by Path Digital on July 5, 2015
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Ah, to open a link in a new tab or not… that is the question.
Sure, might not be the type of critical life question you find yourself faced with regularly (fortunately) but it’s a good one for us in the digital space to examine – whether you’re a UX or an SEO person, content strategist/manager, writer, developer, etc. Even designers can benefit from the interaction analysis.
Let me explain. Target=“blank” is a handy bit of HTML code you add to a link (to the link’s HTML, to be precise) to tell browsers the link should open up in a new tab or window when clicked. There are valid reasons to use it, but it’s often misused. And often misunderstood from a user experience (UX) point of view.
I just had a client ask about this exact issue, so it’s top of mind – to paraphrase:
“Is there a reason you prefer using target=“_blank” for some of the links vs. leaving those links to open in the same tab/browser window?”
Yes! The reason is that the varied use cases for clicking on a link are entirely contextual.
There’s definitely a WRONG way to define your site’s link behavior. Whether you want a link to A) take medirectly to my intended destination, which your users are comfortable with as a default bahavior, or B) make it load in a new tab or window. A few wrong ways, really, but they all boil down to making me choose A or B carte blanche without taking specific use case – the context – into account.
So why would you want to mess with the default behavior of a link – if it ain’t broke, why fix it? That’s basically what my client was asking, and it’s certainly not contrary to human nature (or user behavior) to not like it all that much when something unexpected happens… or to want control over how the link opens themselves.
But… and here’s the but: as I responded, “The concern is UX based. It’s an attempt to understand when the user does want to click on a link but does NOT want the action to interrupt his/her experience.” As digital strategists, a focus on improvement and iteration – and the fluidity of the digital space in general – means that we should not expect a defined behavior to stay the same.
The web evolves. Over time, absolutes don’t work so well.
There ARE specific contexts when as a user I would want a link to open up in a new tab – and that’s why you see WordPress and other content management systems revealing this option. For your users.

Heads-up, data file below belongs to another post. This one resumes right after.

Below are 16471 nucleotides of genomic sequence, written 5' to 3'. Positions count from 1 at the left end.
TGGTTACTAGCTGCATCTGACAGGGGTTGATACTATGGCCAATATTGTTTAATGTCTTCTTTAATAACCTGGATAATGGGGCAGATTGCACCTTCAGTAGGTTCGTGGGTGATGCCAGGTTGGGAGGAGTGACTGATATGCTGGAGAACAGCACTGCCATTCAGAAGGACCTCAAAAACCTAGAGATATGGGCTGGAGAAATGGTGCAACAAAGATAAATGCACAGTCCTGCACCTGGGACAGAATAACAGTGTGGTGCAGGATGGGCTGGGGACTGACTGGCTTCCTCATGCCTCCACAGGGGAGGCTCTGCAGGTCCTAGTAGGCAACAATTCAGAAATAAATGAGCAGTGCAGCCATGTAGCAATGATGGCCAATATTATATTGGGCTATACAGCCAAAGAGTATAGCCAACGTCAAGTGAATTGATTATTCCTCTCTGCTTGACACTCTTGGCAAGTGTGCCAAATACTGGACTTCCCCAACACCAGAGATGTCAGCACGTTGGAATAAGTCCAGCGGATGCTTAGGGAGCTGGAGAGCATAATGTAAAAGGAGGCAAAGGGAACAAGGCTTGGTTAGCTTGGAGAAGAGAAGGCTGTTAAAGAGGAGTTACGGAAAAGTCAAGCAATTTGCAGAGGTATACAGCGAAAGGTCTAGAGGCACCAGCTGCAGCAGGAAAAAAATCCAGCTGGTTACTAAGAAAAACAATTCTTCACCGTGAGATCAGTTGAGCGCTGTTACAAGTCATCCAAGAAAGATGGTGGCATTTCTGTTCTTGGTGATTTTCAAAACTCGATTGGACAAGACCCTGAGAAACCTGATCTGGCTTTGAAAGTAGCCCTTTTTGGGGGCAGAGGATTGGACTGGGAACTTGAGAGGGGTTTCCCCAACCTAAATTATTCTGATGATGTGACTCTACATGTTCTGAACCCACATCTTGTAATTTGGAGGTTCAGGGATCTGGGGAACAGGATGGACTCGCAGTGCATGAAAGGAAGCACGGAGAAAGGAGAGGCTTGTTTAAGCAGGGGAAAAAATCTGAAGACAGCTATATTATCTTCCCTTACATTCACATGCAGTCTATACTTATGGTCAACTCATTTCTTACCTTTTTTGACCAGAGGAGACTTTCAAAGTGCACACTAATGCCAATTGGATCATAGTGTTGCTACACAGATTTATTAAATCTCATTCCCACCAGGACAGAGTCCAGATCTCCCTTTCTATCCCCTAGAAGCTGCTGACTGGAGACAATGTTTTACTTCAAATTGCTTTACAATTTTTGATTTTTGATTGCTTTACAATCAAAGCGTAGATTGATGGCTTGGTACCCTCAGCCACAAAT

My recommendations are to use target=“_blank”:
1) Always for non-primary links where an experience can’t be interrupted (ex: shipping info link in a checkout flow)
2) Typically in body text links that lead tosupplementalcontent (ex: text link in an article for citation purposes)
3) Never in cases where your goal is to direct a user to complete an action (ex: button link to next page in a checkout flow)
4) Sometimes to provide link value in body text where we don’t necessarily want to take away users from the experience they’re in
This approach for internal linking (links to other areas of my site) sets you up to increase page views when the user wants an extra page view. It’s user-focused.
The bad “con” new tab/page arguments are the same as the bad “pro” arguments: because I like it that way.
You’re not designing for your own habits or preferences as a user. You’re not even designing for users in general – you’re designing for special use casesyour users may/will find themselves in on your website.
A more valid counter-argument is one I hear often – we’re trained as users to use the back button, so why introduce something new? Think about it: relying on the back button is a little laborious, in comparison, when you have to first 1) wait for the new page to load, and 2) go up to the top of your browser and click the back arrow.
In a way, I think of the back button as a fallback; I want a one-step option available first. And if opening a link in a new tab streamlines your site’s browsing experience, that’s a great thing, right?
Anyway, that’s what I think… and how I nerd out on/explain the approach. 🙂
Have thoughts on the matter? Share them below!